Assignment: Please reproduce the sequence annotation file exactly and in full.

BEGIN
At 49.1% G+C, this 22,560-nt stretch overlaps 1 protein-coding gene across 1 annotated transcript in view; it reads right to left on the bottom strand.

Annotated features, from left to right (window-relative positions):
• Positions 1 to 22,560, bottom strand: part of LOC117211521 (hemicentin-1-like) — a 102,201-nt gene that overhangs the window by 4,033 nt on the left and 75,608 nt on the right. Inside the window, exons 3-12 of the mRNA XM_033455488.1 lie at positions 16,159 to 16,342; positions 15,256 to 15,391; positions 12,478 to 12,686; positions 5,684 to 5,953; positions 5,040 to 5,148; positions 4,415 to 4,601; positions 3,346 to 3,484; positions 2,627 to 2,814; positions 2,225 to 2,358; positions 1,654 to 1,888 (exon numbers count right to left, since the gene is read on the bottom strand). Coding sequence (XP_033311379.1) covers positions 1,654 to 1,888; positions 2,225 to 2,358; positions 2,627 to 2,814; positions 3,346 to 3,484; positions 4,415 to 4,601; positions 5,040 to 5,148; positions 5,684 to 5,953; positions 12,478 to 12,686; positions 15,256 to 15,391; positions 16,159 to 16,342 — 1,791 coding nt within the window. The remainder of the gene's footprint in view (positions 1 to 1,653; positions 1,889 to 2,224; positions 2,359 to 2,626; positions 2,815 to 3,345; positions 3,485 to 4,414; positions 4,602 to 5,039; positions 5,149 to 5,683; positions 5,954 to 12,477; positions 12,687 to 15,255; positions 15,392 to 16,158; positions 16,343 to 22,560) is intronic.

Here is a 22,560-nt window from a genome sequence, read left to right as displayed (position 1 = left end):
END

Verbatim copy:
At 49.1% G+C, this 22,560-nt stretch overlaps 1 protein-coding gene across 1 annotated transcript in view; it reads right to left on the bottom strand.

Annotated features, from left to right (window-relative positions):
• Positions 1 to 22,560, bottom strand: part of LOC117211521 (hemicentin-1-like) — a 102,201-nt gene that overhangs the window by 4,033 nt on the left and 75,608 nt on the right. Inside the window, exons 3-12 of the mRNA XM_033455488.1 lie at positions 16,159 to 16,342; positions 15,256 to 15,391; positions 12,478 to 12,686; positions 5,684 to 5,953; positions 5,040 to 5,148; positions 4,415 to 4,601; positions 3,346 to 3,484; positions 2,627 to 2,814; positions 2,225 to 2,358; positions 1,654 to 1,888 (exon numbers count right to left, since the gene is read on the bottom strand). Coding sequence (XP_033311379.1) covers positions 1,654 to 1,888; positions 2,225 to 2,358; positions 2,627 to 2,814; positions 3,346 to 3,484; positions 4,415 to 4,601; positions 5,040 to 5,148; positions 5,684 to 5,953; positions 12,478 to 12,686; positions 15,256 to 15,391; positions 16,159 to 16,342 — 1,791 coding nt within the window. The remainder of the gene's footprint in view (positions 1 to 1,653; positions 1,889 to 2,224; positions 2,359 to 2,626; positions 2,815 to 3,345; positions 3,485 to 4,414; positions 4,602 to 5,039; positions 5,149 to 5,683; positions 5,954 to 12,477; positions 12,687 to 15,255; positions 15,392 to 16,158; positions 16,343 to 22,560) is intronic.

Here is a 22,560-nt window from a genome sequence, read left to right as displayed (position 1 = left end):